Eight Considerations for First Time Homebuyers
Posted on June 6, 2017
Buying your first home is an exciting prospect, providing a strong sense of accomplishment and independence.
It’s also likely the biggest financial investment you’ll make – at least until your next home purchase – and will most likely require you to obtain a mortgage to pay for it. Here are some topics for you to consider as you prepare for the mortgage process – keeping in mind that your best first step is to meet with a home loan consultant who will be able to help you think and work through these critical questions.
1. How Much House Can You Afford?
It would be frustrating to start looking at houses, find one you love, and then discover that you can’t afford it. Save yourself the heartache by finding out your affordable price range before you start searching. Your home loan consultant will be able to let you know how much you’ll be able to borrow, how much of your own money you’ll need to bring to the table, and what your monthly payments will be at various mortgage levels. Together, these numbers will define the price range you should be considering.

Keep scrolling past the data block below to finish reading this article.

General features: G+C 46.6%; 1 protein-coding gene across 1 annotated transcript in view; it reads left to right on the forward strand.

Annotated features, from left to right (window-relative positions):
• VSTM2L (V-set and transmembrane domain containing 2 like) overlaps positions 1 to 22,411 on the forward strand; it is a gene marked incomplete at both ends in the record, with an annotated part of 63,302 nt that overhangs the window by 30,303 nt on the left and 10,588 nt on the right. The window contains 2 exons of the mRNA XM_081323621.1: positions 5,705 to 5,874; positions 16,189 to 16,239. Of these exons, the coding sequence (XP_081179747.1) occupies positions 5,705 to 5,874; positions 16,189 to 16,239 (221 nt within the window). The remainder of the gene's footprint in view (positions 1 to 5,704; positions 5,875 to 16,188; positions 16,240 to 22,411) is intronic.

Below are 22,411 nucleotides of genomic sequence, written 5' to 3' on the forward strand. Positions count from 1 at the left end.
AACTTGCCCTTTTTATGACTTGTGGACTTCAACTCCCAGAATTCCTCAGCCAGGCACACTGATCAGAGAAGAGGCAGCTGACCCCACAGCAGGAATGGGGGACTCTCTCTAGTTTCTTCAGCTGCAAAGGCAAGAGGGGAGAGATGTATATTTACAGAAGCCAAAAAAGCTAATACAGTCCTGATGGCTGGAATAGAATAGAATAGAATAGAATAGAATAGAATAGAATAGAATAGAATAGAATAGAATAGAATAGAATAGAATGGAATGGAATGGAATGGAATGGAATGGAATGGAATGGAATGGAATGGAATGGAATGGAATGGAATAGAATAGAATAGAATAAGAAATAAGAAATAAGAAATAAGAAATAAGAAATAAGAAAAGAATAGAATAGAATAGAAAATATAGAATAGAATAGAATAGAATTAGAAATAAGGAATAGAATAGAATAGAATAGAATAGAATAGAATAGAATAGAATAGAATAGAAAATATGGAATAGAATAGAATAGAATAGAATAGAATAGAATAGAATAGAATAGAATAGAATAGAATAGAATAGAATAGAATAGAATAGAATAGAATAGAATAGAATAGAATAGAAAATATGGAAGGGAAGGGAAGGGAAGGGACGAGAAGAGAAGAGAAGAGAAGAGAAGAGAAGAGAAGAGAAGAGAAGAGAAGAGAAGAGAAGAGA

2. What’s Your Credit Score?
Your credit score is based on a snapshot of your credit file(s) at one of the three major consumer reporting agencies (CRAs) – Equifax, Experian and TransUnion – at a particular point in time, and helps lenders evaluate your credit risk. It also helps a lender determine how likely it is that you’ll meet your mortgage payments.
Your home loan consultant will be able to request your credit score, with your approval. This score will impact what types of loan products you’ll qualify for, the size of down payment you’ll need, and other loan terms. If your current score is too low to qualify for a loan, don’t be discouraged: our home loan consultants will work with you over time to help you improve your score so you can qualify in the future.
3. What loan program best fits your situation?
Depending on your individual situation, different loan products will be available or preferable to you: Conventional Mortgages at different terms with fixed interest rates, Adjustable Rate Mortgages (ARMs), FHA loans and VA loans may be options, depending on your credit score, the loan amount and other eligibility factors.
4. How much down payment will you need?
Minimum down payments vary, from 3% for some conventional loans, to as little as $1000 for other programs, and even zero down for some Veterans Administration mortgages. Your home loan consultant can tell you about the programs you qualify for and what their requirements are. Any money you do put down can come from your own savings or you can have funds gifted to you.
5. What will your closing costs be?
The actual transaction of purchasing a home carries some costs, typically called closing costs and pre-paids. These include things like processing fees, credit reports, origination fees and title insurance, and can add up to about 3% of the loan amount. In some cases, the seller may pay these as part of your agreement. If not, you’ll either need to have this amount in an account, or with some loan programs, these costs can be financed through the mortgage itself.